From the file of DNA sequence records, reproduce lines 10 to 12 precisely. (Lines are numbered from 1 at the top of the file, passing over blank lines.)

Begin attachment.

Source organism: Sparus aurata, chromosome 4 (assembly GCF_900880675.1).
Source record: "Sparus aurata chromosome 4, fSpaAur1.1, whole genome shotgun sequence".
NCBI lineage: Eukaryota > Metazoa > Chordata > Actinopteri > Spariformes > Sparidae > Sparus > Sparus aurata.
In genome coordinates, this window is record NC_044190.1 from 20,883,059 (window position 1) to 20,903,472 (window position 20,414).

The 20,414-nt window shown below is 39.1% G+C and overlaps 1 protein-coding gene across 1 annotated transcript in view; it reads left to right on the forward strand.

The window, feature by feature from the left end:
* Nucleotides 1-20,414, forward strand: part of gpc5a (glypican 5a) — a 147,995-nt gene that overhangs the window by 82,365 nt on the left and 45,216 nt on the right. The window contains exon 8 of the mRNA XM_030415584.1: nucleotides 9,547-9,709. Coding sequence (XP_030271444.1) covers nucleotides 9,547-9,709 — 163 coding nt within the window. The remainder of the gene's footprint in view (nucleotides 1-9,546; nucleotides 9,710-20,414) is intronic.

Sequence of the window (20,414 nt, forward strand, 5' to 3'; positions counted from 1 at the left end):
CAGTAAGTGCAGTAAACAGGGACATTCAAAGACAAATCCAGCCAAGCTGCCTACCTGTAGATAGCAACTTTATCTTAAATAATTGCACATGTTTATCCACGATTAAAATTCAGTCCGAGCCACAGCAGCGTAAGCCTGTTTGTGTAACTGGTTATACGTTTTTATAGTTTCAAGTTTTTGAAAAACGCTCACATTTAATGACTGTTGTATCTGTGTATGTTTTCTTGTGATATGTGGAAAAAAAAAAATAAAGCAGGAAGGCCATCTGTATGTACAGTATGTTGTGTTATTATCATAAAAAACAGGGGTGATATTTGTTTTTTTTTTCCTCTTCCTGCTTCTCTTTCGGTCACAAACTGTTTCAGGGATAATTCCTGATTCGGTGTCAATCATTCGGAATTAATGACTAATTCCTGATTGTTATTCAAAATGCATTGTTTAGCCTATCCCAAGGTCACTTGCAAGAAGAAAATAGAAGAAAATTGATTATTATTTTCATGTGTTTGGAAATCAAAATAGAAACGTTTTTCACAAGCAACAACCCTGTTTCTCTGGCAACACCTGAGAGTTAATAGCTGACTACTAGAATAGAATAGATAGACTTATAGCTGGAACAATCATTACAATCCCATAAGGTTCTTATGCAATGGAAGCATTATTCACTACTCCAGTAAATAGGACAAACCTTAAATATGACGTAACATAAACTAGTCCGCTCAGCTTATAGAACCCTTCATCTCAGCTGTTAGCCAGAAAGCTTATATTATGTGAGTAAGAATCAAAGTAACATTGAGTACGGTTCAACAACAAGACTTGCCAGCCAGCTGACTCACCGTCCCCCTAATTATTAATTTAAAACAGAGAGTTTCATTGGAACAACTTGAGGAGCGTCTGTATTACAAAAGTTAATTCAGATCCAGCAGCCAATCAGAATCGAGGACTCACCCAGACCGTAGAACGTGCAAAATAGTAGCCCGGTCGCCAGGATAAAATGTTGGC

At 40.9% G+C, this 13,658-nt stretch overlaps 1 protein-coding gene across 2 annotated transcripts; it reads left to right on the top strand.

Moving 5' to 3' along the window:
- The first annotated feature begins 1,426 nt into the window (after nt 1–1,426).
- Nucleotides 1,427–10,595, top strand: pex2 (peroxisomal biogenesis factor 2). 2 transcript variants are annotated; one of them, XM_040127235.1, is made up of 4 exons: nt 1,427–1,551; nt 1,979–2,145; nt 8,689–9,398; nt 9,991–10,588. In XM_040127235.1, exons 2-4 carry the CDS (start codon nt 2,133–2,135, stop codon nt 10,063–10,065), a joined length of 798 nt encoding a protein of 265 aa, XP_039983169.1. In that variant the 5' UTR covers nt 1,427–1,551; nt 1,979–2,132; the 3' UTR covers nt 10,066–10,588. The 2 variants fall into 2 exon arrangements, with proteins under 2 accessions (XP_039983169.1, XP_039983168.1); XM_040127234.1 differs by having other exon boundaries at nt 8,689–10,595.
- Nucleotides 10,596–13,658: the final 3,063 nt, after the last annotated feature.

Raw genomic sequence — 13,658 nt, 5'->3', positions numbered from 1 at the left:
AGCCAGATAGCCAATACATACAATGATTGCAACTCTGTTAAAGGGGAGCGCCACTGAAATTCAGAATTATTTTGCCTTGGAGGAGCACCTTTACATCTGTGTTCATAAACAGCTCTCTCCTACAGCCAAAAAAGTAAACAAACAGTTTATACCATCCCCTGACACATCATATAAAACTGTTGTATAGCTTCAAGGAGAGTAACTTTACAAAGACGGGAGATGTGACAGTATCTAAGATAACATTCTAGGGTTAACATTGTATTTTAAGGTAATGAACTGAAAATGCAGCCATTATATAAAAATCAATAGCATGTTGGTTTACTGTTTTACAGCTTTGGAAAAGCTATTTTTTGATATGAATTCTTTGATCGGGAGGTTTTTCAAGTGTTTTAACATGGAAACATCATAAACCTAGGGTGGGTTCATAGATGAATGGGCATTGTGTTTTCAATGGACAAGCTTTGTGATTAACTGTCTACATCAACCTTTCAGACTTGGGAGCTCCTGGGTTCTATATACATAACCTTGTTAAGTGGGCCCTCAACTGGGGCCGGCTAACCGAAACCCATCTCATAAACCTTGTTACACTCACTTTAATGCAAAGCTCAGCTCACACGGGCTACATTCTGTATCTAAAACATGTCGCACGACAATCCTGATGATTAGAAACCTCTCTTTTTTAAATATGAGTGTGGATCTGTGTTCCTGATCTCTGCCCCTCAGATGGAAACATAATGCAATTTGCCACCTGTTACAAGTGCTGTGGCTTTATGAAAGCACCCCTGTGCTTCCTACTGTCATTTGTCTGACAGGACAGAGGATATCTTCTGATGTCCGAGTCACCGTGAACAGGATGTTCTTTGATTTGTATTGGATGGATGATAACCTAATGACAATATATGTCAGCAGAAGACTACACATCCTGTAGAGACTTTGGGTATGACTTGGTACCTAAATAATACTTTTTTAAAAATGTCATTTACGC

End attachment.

At 40.9% G+C, this 13,658-nt stretch overlaps 1 protein-coding gene across 2 annotated transcripts; it reads left to right on the top strand.

Moving 5' to 3' along the window:
- The first annotated feature begins 1,426 nt into the window (after nt 1–1,426).